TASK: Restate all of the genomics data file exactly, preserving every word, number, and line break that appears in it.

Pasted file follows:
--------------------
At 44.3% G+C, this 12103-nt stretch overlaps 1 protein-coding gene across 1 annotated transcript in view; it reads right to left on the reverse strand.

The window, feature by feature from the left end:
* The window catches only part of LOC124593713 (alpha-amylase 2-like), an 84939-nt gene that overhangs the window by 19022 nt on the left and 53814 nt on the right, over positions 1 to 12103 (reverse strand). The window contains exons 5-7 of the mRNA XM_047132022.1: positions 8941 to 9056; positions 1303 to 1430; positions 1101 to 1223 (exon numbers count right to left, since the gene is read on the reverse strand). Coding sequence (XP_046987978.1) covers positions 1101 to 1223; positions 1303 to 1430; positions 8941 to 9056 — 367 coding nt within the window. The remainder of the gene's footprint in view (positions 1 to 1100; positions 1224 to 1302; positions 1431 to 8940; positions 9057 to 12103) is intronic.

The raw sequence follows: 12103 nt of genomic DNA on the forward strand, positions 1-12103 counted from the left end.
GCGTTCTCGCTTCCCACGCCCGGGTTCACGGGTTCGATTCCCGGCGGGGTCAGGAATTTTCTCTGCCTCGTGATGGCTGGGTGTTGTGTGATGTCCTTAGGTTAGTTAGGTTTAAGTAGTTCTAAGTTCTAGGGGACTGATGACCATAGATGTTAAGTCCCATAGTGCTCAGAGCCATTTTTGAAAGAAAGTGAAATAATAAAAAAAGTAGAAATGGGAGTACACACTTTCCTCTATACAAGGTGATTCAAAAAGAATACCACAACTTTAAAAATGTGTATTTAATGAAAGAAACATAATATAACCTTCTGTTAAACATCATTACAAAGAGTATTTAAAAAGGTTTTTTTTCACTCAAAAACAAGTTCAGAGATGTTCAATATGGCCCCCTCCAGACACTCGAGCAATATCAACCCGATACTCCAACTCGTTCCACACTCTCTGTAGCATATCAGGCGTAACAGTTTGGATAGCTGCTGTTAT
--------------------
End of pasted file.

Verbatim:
At 44.3% G+C, this 12103-nt stretch overlaps 1 protein-coding gene across 1 annotated transcript in view; it reads right to left on the reverse strand.

The window, feature by feature from the left end:
* The window catches only part of LOC124593713 (alpha-amylase 2-like), an 84939-nt gene that overhangs the window by 19022 nt on the left and 53814 nt on the right, over positions 1 to 12103 (reverse strand). The window contains exons 5-7 of the mRNA XM_047132022.1: positions 8941 to 9056; positions 1303 to 1430; positions 1101 to 1223 (exon numbers count right to left, since the gene is read on the reverse strand). Coding sequence (XP_046987978.1) covers positions 1101 to 1223; positions 1303 to 1430; positions 8941 to 9056 — 367 coding nt within the window. The remainder of the gene's footprint in view (positions 1 to 1100; positions 1224 to 1302; positions 1431 to 8940; positions 9057 to 12103) is intronic.

The raw sequence follows: 12103 nt of genomic DNA on the forward strand, positions 1-12103 counted from the left end.
GCGTTCTCGCTTCCCACGCCCGGGTTCACGGGTTCGATTCCCGGCGGGGTCAGGAATTTTCTCTGCCTCGTGATGGCTGGGTGTTGTGTGATGTCCTTAGGTTAGTTAGGTTTAAGTAGTTCTAAGTTCTAGGGGACTGATGACCATAGATGTTAAGTCCCATAGTGCTCAGAGCCATTTTTGAAAGAAAGTGAAATAATAAAAAAAGTAGAAATGGGAGTACACACTTTCCTCTATACAAGGTGATTCAAAAAGAATACCACAACTTTAAAAATGTGTATTTAATGAAAGAAACATAATATAACCTTCTGTTAAACATCATTACAAAGAGTATTTAAAAAGGTTTTTTTTCACTCAAAAACAAGTTCAGAGATGTTCAATATGGCCCCCTCCAGACACTCGAGCAATATCAACCCGATACTCCAACTCGTTCCACACTCTCTGTAGCATATCAGGCGTAACAGTTTGGATAGCTGCTGTTAT